Our culture is overflowing with myths. People feel comfortable believing in many myths. They are mainly half truths. And most important, they cost you big money. Here are some of them
1. There is an exemption for students from tax.
Please note, there is no tax provision specifically exempting students. All of them are subject to income tax. They get special tax credits, no doubt. The hope credit and the lifetime learning credit are available for students. The distribution from section 529 plan is also tax free for the students. However income of the students is subject to tax.
Many students who work check the box ‘exempt’ on their W-4. Now suppose for the year 2008 such student earns more than $5450 and he or she is claimed as a dependent on the return of parents. In such a case owing more than $1000 in taxes will result in penalties.
2. A child who is working cannot be claimed as a dependent
This is not true. If you provide more than half of a child’s support and meet others criteria like citizenship and relationship, then the child is qualified as your dependent and you are allowed to deduct all the medical costs for that child. The main point here is providing support. So even though the child makes a lot of money still if you pay to support the child, then you can qualify for a personal deduction.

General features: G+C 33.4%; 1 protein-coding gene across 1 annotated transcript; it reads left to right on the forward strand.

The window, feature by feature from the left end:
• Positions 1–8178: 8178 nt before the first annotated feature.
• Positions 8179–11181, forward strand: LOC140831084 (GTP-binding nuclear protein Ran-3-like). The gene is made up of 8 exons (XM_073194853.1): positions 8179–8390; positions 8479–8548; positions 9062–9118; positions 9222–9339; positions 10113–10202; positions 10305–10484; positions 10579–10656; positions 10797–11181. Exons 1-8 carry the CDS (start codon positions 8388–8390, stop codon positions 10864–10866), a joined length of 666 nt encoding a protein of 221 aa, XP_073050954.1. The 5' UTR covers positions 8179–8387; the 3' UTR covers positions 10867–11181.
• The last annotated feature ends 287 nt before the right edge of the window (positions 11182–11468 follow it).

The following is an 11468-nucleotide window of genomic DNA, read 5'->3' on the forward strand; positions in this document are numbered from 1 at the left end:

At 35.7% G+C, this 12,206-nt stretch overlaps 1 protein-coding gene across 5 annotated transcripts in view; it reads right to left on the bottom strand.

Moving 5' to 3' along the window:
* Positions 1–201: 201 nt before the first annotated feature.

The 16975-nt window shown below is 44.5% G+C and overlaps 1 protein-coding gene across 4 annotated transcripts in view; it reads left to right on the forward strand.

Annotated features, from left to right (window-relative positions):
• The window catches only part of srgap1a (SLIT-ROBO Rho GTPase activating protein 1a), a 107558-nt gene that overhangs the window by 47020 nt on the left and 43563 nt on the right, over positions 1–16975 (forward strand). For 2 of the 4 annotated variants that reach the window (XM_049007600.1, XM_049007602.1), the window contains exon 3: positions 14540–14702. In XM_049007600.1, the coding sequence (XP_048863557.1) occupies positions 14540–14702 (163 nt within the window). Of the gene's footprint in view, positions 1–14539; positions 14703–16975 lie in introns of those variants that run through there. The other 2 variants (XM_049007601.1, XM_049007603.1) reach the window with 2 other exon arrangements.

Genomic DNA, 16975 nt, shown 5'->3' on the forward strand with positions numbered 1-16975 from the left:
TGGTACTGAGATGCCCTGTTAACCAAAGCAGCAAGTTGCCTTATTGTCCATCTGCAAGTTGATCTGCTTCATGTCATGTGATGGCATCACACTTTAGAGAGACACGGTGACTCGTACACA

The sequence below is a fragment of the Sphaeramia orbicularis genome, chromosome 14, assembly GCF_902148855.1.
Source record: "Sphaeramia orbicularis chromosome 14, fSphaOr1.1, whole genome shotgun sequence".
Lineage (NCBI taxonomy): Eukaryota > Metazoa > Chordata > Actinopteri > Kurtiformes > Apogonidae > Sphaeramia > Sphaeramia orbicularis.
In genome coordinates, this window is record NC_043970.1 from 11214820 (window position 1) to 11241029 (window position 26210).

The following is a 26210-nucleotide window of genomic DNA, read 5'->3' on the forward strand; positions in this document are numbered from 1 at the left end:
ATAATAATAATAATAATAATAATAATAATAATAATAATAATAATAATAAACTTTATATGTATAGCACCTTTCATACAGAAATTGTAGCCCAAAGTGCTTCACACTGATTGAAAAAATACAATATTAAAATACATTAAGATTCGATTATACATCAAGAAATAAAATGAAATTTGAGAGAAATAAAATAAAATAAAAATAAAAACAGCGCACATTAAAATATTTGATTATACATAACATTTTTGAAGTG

3. If I am crossing 55 then there is no tax on sell of my house.
In the past, there were some provisions under which you could claim exemption up to $125,000 in gains from selling your house. This exclusion was available for one time only. However the things are better now.
Under the present law your age is not relevant. If you sell your principal residence which you occupied at least for two out of the last five years, you can exclude up to $250,000 in gain (if you are filing jointly then this amount increases to $500,000)
How many times you take the benefit of this exclusion is not relevant. You can sell your house every two years and get the exclusion up to this limit!
4. As I’m married I must find a joint return
Actually if you are married you still have the option of filing ‘married filing separately’. Normally this option results in paying more taxes. However you can take benefit of this option in some specific situations like claiming medical expenses if one spouse has substantial medical deductions.
So you have to weigh the options before you finally decide how to file. And you have the option of changing the filing status every year.
Our tax code is too complicated and there are frequent changes also. So many people feel that once a rule is in force, it will continue. Please to not fall in the trap of such irrelevant rules. They will cost you big money!